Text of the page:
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Treasury yield trend suggests no relief from higher rates, backs up inflation jitters

Identical though the benchmark 10-year Treasury note yield touched a one-week low on Wednesday, economic forecaster Lakshman Achuthan believes the orbit forward is higher.

According to Achuthan’s proprietary data, the U.S. is already in the grip of inflation.

“It is not transitory. It’s cyclical,” the Economic Recycle Research Institute co-founder told CNBC’s “Trading Nation” on Wednesday. “The underlying trend regardless of the narratives is customary to remain to the upside.”

Achuthan uses a chart of the 10-year yield to back up his bullish inflation call. It shows cedes over the past five years and includes when he made inflation cycle upturn and downturn forecasts.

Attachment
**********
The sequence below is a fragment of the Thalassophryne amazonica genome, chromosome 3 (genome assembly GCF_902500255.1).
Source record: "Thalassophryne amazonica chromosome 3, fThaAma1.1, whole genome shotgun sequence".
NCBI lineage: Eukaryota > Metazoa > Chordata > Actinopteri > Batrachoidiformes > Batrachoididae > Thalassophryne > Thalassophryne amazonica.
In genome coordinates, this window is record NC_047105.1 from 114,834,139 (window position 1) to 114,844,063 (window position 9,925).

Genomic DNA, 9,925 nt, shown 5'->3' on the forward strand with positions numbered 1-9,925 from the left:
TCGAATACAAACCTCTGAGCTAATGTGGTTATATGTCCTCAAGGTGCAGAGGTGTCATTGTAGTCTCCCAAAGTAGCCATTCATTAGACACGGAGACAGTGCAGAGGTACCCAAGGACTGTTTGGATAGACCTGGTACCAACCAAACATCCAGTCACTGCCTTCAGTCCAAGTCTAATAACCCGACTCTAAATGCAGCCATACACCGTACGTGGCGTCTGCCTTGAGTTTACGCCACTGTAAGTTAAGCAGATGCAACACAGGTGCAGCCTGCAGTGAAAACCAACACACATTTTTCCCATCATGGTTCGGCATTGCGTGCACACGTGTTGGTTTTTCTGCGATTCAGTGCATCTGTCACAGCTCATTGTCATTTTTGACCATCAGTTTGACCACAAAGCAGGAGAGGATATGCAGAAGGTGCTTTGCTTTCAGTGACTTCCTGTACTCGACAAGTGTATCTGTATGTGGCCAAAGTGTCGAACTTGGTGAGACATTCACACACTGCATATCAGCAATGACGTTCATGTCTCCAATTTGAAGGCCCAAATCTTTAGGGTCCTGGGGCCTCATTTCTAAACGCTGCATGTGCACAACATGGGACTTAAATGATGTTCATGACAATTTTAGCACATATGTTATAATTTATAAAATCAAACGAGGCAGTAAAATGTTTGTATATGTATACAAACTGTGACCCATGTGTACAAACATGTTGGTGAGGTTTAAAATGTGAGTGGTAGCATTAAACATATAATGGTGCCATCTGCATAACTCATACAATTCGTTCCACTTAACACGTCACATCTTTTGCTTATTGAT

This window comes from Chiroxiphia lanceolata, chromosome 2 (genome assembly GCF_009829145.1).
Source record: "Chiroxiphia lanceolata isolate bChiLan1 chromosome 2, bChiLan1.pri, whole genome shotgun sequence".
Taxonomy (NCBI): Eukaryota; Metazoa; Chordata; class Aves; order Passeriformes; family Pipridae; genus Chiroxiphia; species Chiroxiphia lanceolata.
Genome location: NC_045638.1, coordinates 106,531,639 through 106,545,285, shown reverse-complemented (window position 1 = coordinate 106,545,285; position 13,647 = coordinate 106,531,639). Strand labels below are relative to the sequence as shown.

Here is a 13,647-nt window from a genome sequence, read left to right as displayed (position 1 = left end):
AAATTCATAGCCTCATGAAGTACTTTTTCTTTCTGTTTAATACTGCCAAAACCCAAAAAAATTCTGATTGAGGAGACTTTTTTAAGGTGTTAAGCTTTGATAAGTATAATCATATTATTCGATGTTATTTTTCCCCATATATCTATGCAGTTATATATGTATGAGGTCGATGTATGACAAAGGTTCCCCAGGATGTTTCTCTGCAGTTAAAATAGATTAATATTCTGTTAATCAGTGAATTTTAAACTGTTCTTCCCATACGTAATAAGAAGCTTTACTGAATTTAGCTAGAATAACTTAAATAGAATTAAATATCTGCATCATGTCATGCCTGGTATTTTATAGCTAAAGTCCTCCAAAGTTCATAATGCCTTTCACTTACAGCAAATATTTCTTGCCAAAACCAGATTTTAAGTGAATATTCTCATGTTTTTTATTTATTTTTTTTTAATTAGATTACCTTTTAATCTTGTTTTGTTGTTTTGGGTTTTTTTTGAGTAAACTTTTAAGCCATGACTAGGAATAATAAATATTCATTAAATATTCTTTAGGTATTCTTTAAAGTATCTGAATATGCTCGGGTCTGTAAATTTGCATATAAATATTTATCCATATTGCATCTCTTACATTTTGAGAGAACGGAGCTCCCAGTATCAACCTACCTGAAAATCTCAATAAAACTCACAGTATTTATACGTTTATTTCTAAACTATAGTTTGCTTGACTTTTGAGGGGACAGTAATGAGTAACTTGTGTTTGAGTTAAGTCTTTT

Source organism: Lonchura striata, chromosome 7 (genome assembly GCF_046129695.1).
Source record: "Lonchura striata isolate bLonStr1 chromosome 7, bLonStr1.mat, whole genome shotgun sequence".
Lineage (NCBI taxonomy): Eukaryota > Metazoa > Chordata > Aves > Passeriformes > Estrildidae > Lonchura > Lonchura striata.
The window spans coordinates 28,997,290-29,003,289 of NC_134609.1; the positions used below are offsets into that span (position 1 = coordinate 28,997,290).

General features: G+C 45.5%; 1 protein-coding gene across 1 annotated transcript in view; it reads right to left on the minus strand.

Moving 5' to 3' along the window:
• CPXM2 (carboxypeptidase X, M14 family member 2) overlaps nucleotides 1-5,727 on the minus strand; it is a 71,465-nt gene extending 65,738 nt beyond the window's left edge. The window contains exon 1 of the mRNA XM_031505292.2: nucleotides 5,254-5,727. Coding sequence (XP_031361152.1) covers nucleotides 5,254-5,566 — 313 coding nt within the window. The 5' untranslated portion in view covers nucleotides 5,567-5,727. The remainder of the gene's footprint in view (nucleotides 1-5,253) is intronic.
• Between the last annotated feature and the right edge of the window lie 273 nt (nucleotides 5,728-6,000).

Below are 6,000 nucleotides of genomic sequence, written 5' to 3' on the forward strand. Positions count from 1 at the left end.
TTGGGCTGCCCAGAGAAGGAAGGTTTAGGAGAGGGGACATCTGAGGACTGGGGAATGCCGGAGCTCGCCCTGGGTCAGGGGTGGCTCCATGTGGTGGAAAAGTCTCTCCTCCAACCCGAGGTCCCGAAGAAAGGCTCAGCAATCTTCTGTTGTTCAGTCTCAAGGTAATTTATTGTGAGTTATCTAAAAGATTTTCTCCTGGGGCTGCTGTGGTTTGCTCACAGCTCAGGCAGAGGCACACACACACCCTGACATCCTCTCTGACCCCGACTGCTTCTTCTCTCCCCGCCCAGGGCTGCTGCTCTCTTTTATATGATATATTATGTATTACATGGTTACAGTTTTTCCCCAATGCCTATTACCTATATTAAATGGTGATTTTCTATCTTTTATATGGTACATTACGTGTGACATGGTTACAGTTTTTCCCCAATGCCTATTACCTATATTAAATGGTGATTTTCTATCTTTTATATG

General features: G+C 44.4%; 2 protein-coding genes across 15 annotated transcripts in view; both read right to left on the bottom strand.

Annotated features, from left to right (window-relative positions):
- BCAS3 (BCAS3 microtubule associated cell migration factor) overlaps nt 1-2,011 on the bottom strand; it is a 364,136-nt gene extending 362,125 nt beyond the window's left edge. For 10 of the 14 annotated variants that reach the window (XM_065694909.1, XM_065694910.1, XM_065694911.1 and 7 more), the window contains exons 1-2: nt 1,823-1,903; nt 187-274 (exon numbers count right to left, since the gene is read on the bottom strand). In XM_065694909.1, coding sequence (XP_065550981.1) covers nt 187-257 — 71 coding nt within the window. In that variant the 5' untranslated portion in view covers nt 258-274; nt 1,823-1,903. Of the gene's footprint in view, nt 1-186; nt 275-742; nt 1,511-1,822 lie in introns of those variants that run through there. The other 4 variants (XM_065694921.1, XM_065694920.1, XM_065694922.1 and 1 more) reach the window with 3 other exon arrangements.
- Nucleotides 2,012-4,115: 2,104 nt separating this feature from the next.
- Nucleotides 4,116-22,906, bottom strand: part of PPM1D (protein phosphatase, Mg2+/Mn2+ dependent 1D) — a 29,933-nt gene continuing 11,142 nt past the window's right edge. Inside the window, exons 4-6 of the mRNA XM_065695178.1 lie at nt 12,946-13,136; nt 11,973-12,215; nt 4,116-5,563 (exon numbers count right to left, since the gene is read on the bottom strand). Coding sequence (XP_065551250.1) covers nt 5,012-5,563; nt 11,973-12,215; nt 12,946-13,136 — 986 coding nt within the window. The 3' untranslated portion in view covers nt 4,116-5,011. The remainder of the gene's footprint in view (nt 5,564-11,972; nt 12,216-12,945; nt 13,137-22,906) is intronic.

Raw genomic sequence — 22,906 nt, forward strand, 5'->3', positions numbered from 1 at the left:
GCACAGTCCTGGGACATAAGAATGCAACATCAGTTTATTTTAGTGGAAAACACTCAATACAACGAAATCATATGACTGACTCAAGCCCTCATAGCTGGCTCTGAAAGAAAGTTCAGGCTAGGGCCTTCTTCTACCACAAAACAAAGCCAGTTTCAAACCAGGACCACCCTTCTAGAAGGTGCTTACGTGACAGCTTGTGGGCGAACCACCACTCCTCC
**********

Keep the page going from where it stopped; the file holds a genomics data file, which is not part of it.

“Six months ago we had an upturn collect in the inflation cycle which joined with the earlier business cycle recovery call,” said Achuthan, whose ever horizon looks out several months.

On “Trading Nation” in October, Achuthan warned inflation was making a “pervasive and firm” comeback. At that time, the 10-year yield was still firmly below 1%. But Achuthan had detected a material mutate in the future inflation gauge.

His latest forecast suggests there’s no relief in sight. Any breathers, according to Achuthan, should not be captivated as a signal that rates have peaked.

“You have an upturn call just as we had in the summer of ’16, which is the left-hand side of the sea-chart,” said Achuthan. “You can see those have some staying power, and regardless of the headline narratives, they persist.”

His key give someone the third degree now is when rates will turn down — not how high they will go.

“The 10-year yield has actually tripled from surely low levels since last summer,” Achuthan said. “To put it in perspective, that’s a bigger move than the 2013 come tantrum.”


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